Noting her lifetime of advocacy and achievement, State Senate Democratic Leader Malcolm A. Smith (D-St.-Albans) today announced his nomination of stem cell research advocate Brooke Ellison to serve on the Empire State Stem Cell Board formed to oversee New York State's sponsorship of cutting-edge biomedical research.
Ellison, who became paralyzed from the neck down after being struck by a car in 1990, is a nationally known proponent of stem cell research as well as an author and motivational speaker.
"I can think of no one better qualified than Brooke Ellison to serve on the Empire State Stem Cell Board," Smith said. "Stem cell research, and its potential for treating serious medical conditions, has been the core of Ms.Ellison's recent life work as a motivational speaker, author, public policy
advocate and political candidate."
Ellison said: "It is such an honor to be appointed by Senator Smith to serve on the Empire State Stem Cell Board, and to join my fellow board members in advancing a cause I so strongly believe in. Through the Stem Cell Board, and under the guidance of Governor Spitzer and Lieutenant Governor Paterson, New York is helping to forge a necessary path towards scientific and medical breakthroughs that can change the way we understand some of the most enigmatic conditions. Just as importantly, though, the work provided under this Board is the manifestation of hope for millions of New Yorkers, and I am proud to be a part of it."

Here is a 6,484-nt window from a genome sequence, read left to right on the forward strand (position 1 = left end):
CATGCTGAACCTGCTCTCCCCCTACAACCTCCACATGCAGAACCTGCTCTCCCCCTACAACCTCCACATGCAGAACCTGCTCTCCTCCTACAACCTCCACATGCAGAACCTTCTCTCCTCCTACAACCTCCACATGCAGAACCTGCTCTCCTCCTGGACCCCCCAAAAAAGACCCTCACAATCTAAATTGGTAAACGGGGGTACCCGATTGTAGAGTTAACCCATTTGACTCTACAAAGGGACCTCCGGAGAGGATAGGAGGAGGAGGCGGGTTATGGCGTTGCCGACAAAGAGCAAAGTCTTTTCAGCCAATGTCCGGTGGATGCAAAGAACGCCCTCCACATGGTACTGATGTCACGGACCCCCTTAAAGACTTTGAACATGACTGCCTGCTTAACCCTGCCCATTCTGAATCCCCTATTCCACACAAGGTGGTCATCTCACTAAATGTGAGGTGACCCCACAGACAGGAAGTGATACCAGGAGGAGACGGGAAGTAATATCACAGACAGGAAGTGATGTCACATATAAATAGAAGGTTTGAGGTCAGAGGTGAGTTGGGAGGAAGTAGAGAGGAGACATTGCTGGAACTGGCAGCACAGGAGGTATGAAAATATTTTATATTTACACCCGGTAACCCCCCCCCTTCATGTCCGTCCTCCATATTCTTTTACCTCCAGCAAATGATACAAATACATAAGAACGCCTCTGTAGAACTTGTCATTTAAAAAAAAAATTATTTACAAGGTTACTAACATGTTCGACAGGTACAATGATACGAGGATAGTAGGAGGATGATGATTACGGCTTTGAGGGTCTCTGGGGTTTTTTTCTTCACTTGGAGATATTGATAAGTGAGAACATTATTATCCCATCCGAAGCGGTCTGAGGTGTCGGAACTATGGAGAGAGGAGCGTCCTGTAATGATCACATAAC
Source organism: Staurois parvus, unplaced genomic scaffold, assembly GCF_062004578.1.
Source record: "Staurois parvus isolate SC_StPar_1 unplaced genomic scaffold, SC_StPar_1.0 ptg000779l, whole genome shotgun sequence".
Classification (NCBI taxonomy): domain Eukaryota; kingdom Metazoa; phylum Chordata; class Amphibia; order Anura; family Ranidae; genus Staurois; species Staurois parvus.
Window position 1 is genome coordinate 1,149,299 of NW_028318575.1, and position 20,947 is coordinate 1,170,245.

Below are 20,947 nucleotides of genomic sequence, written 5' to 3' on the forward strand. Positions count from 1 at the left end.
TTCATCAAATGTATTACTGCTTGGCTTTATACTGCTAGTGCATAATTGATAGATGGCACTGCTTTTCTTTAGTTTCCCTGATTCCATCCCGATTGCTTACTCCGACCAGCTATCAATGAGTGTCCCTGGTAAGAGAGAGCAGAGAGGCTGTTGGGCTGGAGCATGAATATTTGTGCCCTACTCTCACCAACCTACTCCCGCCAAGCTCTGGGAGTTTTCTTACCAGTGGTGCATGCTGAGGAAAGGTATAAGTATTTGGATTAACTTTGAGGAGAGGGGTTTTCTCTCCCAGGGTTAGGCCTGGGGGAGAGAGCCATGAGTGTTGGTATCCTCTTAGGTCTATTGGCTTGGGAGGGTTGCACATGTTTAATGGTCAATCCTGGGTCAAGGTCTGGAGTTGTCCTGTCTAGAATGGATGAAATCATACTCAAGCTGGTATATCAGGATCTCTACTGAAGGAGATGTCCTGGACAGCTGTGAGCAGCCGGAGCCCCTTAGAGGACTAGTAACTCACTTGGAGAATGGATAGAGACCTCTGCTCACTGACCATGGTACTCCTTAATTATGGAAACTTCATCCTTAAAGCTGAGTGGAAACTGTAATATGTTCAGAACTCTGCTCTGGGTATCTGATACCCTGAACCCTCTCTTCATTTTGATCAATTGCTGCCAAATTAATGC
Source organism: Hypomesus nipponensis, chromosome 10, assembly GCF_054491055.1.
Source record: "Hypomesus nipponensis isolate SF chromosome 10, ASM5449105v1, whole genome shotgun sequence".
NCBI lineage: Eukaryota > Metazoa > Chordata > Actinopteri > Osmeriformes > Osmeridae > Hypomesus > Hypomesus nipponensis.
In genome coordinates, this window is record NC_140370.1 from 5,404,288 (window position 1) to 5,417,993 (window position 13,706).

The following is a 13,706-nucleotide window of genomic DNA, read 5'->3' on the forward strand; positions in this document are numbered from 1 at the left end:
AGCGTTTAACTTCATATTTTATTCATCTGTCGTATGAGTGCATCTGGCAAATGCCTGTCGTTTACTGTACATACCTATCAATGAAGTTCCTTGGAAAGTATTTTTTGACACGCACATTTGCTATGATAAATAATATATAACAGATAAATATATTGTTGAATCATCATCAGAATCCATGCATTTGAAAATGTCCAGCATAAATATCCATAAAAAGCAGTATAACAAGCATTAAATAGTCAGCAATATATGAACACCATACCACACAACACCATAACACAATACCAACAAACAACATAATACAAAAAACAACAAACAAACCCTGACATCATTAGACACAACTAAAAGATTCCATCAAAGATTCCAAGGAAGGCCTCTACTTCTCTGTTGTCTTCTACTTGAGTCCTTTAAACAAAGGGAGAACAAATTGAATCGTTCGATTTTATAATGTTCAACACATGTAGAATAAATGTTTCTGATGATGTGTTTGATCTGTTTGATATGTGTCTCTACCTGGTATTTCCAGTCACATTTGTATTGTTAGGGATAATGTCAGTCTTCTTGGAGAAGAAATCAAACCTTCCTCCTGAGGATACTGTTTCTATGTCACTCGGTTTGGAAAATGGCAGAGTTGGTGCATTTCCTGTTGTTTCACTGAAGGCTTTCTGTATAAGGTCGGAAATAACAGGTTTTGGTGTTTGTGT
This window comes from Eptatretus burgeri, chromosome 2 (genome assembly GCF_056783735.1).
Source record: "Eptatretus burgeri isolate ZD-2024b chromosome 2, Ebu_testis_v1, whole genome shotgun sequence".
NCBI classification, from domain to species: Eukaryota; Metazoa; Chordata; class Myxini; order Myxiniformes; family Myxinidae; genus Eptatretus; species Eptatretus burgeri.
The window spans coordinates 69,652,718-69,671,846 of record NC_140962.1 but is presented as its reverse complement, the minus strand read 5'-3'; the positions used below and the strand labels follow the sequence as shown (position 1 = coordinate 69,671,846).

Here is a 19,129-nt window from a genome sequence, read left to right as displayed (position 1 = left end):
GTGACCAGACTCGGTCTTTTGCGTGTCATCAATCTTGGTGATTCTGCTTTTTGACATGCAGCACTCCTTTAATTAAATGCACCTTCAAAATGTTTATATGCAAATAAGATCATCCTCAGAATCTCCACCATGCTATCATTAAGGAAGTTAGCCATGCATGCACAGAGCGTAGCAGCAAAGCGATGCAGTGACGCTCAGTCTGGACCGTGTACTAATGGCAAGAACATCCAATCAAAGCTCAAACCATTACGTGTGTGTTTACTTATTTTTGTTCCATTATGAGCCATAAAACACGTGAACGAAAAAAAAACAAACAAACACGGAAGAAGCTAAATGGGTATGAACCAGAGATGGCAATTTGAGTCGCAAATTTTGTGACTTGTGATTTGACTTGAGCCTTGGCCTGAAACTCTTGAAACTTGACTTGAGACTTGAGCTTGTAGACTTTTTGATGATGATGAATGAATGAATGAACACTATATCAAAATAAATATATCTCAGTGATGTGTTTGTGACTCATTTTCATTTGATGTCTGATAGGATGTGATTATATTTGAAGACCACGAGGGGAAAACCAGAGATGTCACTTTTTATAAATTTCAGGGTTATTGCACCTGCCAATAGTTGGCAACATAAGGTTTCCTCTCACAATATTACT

Lieutenant Governor David A. Paterson said: "Brooke Ellison is not only a dear friend, but an inspiring and articulate voice for the promise stem cell research holds in giving scientists a better understanding of how the human body functions. I look forward to the great work Brooke will
accomplish on the Stem Cell Board, and I thank Senator Smith for nominating such an exceptional candidate to help guide the future of advanced biomedical research in New York."
A graduate of Harvard University and its Kennedy School of Government, Ms.Ellison holds a Master's degree in public policy. Her book, "The Brooke Ellison Story," chronicles Ms. Ellison's life from the time of her 1990 accident to her work as an undergraduate at Harvard where she majored in psychology and biology, graduating in 2000. The book later inspired a film about her life directed by Christopher Reeve.
In 2006, she campaigned for a seat on the State Senate, focusing on health care, education and housing issues in her bid to represent Long Island's 2nd Senate District.
The Empire State Stem Cell Board was proposed by Governor Eliot Spitzer and Lt. Governor David Paterson in the 2007-08 Executive Budget. $600 million has been allotted for disbursement by the Board over the next 10 years in support of stem cell research.
The board is comprised of two committees with a total of 26 members. A Funding Committee will review grant proposals, recommend scientific and medical oversight standards and solicit Requests for Proposals (RFPs). The Ethics Committee -- to which Ellison has been nominated -- is designed to make recommendations to the Finance Committee on the scientific, medical and ethical issues surrounding various stem cell projects seeking funding.
Stem cell research may lead to landmark treatments for many serious diseases, including heart disease and diabetes. Under the right conditions, unspecialized stem cells can develop specific functions, with the possible medical benefit of serving as replacement cells or tissue.